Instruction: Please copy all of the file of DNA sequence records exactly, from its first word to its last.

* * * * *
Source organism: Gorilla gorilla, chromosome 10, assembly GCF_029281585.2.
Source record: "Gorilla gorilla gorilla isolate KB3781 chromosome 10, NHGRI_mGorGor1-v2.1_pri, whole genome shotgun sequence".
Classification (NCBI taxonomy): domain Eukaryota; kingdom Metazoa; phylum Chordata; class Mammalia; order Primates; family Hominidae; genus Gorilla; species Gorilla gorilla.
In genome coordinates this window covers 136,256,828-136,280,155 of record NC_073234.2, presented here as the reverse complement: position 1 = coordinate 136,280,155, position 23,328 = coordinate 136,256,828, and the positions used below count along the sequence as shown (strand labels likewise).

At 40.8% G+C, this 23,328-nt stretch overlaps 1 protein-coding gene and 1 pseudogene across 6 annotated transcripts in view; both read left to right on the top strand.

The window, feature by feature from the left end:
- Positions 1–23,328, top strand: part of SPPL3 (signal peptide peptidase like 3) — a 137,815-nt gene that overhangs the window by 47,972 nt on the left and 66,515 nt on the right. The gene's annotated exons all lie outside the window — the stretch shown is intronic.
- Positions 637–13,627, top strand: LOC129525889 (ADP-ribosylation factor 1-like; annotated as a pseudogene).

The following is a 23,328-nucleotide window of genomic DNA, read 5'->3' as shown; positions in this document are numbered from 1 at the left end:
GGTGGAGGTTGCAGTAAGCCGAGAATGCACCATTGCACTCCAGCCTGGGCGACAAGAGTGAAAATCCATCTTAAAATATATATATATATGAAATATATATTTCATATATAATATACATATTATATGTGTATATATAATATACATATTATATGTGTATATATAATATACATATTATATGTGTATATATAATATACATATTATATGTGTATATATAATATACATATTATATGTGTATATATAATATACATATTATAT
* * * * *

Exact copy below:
Source organism: Gorilla gorilla, chromosome 10, assembly GCF_029281585.2.
Source record: "Gorilla gorilla gorilla isolate KB3781 chromosome 10, NHGRI_mGorGor1-v2.1_pri, whole genome shotgun sequence".
Classification (NCBI taxonomy): domain Eukaryota; kingdom Metazoa; phylum Chordata; class Mammalia; order Primates; family Hominidae; genus Gorilla; species Gorilla gorilla.
In genome coordinates this window covers 136,256,828-136,280,155 of record NC_073234.2, presented here as the reverse complement: position 1 = coordinate 136,280,155, position 23,328 = coordinate 136,256,828, and the positions used below count along the sequence as shown (strand labels likewise).

At 40.8% G+C, this 23,328-nt stretch overlaps 1 protein-coding gene and 1 pseudogene across 6 annotated transcripts in view; both read left to right on the top strand.

The window, feature by feature from the left end:
- Positions 1–23,328, top strand: part of SPPL3 (signal peptide peptidase like 3) — a 137,815-nt gene that overhangs the window by 47,972 nt on the left and 66,515 nt on the right. The gene's annotated exons all lie outside the window — the stretch shown is intronic.
- Positions 637–13,627, top strand: LOC129525889 (ADP-ribosylation factor 1-like; annotated as a pseudogene).

The following is a 23,328-nucleotide window of genomic DNA, read 5'->3' as shown; positions in this document are numbered from 1 at the left end:
GGTGGAGGTTGCAGTAAGCCGAGAATGCACCATTGCACTCCAGCCTGGGCGACAAGAGTGAAAATCCATCTTAAAATATATATATATATGAAATATATATTTCATATATAATATACATATTATATGTGTATATATAATATACATATTATATGTGTATATATAATATACATATTATATGTGTATATATAATATACATATTATATGTGTATATATAATATACATATTATATGTGTATATATAATATACATATTATAT